State Jobless Benefits Reserves Low

 

More than a dozen states would be hard-pressed to provide unemployment benefits if the economy tailspins into a full-blown recession and more workers get pink slips.

Michigan, Missouri, New York and Ohio could face the biggest problems since the amount of money in their unemployment insurance reserves already are far below recommended levels while another 14 states could join this group if the job slump deepens.

"There is no cause for panic, but the situation is fairly worrisome," said Andrew Stettner, deputy director of the National Employment Law Project, an advocacy group for the rights of low-wage workers, headquartered in New York City.

One way economists determine whether a state trust fund is solvent is if it has enough money to make unemployment insurance benefit payments for at least one year without collecting any additional revenue. These four states have just a few months of reserves.

If a state unemployment insurance trust fund runs out of money, unemployed workers would still get their benefits, but the state would have to borrow the money from the federal government and pay it back with interest. Such a scenario would burden those states that are already cash-strapped and borrowing heavily to balance their budgets without having to raise taxes.

"Obviously, states are looking at increased pressure concerning their state unemployment trust funds," said Sujit CanagaRetna, a budget expert with the Council of State Governments.

States that are also well below the recommended level with only about six months of money in their reserves are: Arkansas, California, Illinois, Indiana, Kentucky, Minnesota, North Carolina, New Jersey, Pennsylvania, South Dakota, South Carolina, Tennessee, Texas and Wisconsin.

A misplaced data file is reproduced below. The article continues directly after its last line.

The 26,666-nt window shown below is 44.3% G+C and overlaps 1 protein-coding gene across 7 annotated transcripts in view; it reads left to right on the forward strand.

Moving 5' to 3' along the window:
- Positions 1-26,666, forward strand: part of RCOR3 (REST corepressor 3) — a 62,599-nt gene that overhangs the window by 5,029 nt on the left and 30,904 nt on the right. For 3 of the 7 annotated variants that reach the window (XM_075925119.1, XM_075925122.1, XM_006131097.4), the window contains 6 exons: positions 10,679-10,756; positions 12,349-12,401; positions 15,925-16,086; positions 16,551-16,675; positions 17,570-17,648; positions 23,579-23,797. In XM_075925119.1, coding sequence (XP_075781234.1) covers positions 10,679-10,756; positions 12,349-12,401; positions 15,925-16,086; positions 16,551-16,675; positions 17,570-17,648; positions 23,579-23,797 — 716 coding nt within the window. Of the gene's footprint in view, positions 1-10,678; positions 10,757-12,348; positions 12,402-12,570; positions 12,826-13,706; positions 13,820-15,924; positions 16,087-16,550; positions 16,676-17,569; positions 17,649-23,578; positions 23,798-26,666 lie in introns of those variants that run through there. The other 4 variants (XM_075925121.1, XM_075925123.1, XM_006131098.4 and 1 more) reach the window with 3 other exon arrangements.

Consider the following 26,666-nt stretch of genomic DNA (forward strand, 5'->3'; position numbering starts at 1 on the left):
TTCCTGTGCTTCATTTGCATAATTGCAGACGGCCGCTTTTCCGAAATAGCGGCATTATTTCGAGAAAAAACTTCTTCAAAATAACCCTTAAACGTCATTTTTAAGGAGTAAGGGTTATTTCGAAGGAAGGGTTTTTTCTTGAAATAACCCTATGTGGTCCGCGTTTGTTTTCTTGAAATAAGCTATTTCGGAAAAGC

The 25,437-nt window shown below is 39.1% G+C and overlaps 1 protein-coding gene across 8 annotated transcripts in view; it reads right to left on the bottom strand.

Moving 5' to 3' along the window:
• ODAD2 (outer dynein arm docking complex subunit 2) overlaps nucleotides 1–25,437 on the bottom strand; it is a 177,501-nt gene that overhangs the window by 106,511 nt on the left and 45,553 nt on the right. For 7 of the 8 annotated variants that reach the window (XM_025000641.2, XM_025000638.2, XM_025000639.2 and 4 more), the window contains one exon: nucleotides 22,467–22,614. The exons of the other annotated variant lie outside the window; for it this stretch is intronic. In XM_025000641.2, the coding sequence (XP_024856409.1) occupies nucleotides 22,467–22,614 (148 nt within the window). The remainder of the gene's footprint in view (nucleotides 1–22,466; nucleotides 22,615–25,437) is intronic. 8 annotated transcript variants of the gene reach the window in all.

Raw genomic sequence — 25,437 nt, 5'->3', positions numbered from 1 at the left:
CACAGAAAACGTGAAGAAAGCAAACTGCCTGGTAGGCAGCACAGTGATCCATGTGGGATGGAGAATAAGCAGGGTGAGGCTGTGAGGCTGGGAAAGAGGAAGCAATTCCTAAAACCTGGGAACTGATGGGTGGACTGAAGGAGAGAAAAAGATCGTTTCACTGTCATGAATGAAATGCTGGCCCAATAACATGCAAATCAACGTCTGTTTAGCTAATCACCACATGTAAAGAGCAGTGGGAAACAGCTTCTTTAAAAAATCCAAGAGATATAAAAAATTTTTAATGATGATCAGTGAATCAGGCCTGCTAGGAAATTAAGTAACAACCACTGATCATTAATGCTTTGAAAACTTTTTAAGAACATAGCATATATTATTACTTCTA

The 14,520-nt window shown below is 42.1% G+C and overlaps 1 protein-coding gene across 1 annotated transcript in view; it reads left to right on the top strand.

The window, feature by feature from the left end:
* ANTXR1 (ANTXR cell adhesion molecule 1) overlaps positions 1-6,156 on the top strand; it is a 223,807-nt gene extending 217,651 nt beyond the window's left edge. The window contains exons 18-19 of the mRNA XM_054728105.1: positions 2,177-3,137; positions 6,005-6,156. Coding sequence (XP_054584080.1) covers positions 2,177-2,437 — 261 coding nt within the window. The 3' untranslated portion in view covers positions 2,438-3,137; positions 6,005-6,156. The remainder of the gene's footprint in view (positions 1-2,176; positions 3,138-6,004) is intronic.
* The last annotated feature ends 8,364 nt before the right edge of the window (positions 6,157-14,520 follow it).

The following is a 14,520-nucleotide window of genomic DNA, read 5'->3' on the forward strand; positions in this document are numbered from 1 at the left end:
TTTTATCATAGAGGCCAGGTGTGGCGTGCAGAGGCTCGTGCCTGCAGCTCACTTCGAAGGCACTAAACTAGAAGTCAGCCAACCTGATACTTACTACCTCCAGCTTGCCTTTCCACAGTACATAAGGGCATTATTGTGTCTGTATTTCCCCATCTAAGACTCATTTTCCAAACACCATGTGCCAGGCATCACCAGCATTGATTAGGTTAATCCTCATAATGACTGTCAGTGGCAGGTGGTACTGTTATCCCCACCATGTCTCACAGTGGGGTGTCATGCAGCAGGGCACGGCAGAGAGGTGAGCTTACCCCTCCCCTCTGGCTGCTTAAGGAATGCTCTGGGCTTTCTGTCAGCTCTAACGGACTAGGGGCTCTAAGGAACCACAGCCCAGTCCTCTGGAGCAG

Unemployment insurance (UI) is a joint federal-state program that provides laid-off workers with a portion of their paychecks for up to 26 weeks. States administer the program, determining who is eligible for unemployment insurance, how much the benefit will be and the length of time benefits are available. The program is funded through federal and state employer payroll taxes.

Most states' UI trust funds are less solvent now than before the 2001 recession, Stettner said, explaining that the boom years of the 1990s meant low unemployment levels and more UI payroll tax revenues paid into state trust funds.

Stettner figures that collectively states currently have UI reserves that are roughly half the levels that are recommended before a recession.

Whether the national economy is technically in a recession is a subject of ongoing debate - businessman and billionaire Warren Buffett, for example, recently said he believes the U.S. is already in a recession. The National Conference of State Legislatures recently concluded that some states' fiscal situations have deteriorated so much that they appear to be in a recession.

The faltering economy has helped to put 7.6 million workers in state unemployment lines, up from 6.8 million from a year ago. Just in the first three months of this year, 732,710 workers have exhausted their state benefits without finding jobs.